Petition Was Filed In Time, But Not Properly Served In Time
Condo owners with 70-year lease terms were subject to a readjustment of monthly rental after 30 1/2 years. The owners arbitrated the rental readjustment with their lessor, and the outcome was devastating (from the owners’ perspective): a 27-fold increase in average lease payments, and retroactive lease payments of between $70K and $90K. After the trial court dismissed the owners’ petition to vacate the arbitration award, because the owners had failed to petition to vacate within 100 days of service of the award, an appeal followed. Abers v. Rohrs, Case No. G047034 (4th Dist. Div. 3 filed 6/13/13, pub. 7/15/13) (Rylaarsdam, Acting P.J., author 3:0)
Here’s where the owners went sideways. For strategic reasons, they filed their petition under a case number different from the still-pending declaratory relief case number. Apparently, they timely filed their petition within the 100 day deadline, but served it by mail in the new proceeding. Because the respondents had not yet appeared in the new proceeding, service by mail was insufficient to confer jurisdiction on the court.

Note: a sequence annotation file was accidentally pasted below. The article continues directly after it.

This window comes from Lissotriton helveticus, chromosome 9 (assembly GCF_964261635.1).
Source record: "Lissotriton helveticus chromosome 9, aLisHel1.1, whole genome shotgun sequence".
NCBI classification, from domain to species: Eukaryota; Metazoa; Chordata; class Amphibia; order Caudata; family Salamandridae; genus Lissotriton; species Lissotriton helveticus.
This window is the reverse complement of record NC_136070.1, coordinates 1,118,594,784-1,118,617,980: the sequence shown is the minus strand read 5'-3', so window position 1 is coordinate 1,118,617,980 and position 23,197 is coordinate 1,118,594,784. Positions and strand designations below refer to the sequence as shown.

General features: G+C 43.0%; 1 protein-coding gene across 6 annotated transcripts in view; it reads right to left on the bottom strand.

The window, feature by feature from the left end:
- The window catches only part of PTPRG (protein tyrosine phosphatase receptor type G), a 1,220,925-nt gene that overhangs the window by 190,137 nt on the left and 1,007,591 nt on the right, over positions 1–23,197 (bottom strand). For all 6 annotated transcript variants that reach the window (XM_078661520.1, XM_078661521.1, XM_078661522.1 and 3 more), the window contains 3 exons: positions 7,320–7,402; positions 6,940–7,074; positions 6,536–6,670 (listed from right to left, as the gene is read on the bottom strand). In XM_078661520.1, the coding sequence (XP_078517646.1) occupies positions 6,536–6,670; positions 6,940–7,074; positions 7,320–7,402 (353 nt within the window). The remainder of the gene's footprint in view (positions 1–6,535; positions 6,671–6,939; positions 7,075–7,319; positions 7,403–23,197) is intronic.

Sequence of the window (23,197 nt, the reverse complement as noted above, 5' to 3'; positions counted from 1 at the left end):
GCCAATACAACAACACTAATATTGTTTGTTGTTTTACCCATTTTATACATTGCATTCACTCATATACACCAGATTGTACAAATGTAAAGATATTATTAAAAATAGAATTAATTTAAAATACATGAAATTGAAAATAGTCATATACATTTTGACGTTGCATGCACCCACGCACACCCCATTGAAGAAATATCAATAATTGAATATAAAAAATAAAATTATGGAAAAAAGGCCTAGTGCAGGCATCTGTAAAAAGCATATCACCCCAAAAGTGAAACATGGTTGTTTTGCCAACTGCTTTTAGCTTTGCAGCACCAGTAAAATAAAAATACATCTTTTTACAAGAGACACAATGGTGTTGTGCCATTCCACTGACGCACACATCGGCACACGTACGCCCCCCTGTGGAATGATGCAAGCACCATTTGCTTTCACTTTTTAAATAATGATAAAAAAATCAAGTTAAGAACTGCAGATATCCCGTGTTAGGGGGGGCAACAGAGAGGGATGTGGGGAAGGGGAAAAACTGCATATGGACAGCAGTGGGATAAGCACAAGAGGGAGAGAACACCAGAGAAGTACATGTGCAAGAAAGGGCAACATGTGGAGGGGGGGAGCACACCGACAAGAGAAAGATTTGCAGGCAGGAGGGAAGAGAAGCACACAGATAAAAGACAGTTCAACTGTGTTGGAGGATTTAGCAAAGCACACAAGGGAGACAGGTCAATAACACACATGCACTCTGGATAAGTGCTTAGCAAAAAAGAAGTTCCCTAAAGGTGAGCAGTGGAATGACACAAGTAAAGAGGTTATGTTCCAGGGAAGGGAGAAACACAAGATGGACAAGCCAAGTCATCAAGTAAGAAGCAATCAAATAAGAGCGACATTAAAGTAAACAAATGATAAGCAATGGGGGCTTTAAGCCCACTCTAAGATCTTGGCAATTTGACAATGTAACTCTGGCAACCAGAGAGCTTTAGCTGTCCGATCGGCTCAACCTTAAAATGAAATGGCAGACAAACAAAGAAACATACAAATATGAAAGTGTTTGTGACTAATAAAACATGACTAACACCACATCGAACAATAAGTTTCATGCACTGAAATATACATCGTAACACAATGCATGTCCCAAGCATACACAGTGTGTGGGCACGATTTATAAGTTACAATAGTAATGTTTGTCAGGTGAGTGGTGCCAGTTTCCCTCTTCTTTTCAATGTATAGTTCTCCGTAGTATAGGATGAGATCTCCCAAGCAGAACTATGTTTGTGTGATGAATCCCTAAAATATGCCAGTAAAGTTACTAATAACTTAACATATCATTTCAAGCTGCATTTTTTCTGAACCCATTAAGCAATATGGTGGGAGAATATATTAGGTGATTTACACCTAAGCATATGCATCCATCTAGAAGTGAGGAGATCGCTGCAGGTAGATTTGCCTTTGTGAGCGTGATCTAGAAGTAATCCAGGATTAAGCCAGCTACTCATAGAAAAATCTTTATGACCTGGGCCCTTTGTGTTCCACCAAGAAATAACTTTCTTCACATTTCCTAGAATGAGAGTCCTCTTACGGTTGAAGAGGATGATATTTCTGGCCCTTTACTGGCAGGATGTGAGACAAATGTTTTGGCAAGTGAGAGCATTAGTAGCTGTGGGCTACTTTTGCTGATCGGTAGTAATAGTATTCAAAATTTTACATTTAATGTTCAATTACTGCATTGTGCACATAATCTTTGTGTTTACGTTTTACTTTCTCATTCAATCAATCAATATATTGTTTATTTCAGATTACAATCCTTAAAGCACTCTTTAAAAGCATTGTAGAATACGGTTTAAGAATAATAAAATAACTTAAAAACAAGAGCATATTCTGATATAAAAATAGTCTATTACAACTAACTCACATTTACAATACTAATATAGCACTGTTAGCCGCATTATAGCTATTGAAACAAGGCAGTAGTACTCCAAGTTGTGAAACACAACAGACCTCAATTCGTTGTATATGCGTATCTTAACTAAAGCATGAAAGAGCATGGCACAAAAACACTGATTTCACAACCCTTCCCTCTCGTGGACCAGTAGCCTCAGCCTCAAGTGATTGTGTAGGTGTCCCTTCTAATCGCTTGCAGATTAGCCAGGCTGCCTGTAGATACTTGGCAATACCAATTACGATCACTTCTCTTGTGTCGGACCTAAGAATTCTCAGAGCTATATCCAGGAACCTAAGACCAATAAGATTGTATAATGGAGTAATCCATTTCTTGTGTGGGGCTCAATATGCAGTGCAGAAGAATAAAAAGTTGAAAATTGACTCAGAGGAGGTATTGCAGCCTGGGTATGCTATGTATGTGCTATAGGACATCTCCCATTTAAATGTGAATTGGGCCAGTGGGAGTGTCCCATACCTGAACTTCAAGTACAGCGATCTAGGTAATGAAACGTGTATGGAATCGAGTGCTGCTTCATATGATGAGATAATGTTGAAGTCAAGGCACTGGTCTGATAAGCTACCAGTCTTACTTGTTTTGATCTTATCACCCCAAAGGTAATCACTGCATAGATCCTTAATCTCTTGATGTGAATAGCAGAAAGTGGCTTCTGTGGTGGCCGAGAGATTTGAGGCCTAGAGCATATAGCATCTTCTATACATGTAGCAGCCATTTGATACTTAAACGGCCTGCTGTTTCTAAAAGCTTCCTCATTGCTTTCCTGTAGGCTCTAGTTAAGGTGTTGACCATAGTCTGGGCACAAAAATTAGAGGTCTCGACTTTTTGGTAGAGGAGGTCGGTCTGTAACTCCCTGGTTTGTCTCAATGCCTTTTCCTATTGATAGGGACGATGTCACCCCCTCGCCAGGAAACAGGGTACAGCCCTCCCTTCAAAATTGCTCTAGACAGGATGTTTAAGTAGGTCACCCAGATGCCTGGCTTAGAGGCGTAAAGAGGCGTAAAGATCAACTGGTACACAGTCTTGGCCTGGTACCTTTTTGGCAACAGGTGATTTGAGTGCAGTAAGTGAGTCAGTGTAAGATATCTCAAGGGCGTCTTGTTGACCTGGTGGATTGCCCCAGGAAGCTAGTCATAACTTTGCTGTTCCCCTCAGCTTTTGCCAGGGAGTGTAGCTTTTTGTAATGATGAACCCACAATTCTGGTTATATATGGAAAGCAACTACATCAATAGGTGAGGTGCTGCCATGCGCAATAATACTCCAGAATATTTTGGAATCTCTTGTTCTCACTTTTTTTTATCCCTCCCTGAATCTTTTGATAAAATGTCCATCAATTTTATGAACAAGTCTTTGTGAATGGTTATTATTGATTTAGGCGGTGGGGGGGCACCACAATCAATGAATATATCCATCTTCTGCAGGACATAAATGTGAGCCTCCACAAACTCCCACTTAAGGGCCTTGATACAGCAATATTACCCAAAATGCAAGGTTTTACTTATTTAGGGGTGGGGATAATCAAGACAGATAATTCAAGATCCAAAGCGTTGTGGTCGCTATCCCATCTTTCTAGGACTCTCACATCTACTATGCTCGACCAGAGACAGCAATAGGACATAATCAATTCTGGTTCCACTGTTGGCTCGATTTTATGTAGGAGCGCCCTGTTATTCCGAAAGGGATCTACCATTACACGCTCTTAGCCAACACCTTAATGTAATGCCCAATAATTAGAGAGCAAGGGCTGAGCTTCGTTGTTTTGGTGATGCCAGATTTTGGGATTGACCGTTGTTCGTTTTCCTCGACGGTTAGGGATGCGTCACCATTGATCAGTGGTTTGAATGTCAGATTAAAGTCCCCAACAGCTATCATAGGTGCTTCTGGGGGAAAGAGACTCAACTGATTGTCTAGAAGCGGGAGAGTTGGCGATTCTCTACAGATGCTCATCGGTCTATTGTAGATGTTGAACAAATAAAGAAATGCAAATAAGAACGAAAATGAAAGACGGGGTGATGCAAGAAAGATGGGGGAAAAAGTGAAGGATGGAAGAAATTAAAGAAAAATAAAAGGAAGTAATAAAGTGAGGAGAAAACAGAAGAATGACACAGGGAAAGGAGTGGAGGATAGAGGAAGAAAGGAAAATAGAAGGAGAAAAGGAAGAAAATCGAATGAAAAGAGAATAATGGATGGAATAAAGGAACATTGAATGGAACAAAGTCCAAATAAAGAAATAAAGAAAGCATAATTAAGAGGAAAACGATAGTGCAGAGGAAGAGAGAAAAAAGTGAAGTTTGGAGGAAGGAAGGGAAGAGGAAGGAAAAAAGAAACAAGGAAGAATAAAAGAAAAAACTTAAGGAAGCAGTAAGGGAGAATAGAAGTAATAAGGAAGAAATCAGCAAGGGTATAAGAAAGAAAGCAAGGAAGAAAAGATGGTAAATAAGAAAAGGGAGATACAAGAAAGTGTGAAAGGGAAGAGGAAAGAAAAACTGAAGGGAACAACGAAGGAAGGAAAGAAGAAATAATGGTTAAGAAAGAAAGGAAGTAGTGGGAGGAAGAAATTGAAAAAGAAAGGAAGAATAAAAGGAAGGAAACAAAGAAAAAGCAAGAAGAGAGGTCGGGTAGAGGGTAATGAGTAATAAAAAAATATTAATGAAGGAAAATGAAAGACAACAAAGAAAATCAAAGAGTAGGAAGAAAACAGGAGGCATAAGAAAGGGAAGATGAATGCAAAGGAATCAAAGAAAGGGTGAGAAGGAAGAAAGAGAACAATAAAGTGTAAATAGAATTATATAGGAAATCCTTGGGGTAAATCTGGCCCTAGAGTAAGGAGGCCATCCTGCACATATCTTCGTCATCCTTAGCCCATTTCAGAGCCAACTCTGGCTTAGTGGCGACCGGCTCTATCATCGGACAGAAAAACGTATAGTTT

True, the lease provisions provided for service of notice by mail. But unfortunately for the owners, notice is not the same as service of process, as required by statute.
Nor was relief available under under Cal. Code Civ. Proc., section 473(b), providing the court with discretionary power to relieve a party from the consequences of mistake, inadvertence, surprise, or excusable neglect. Section 473 was inapplicable, because the trial court’s jurisdiction had expired.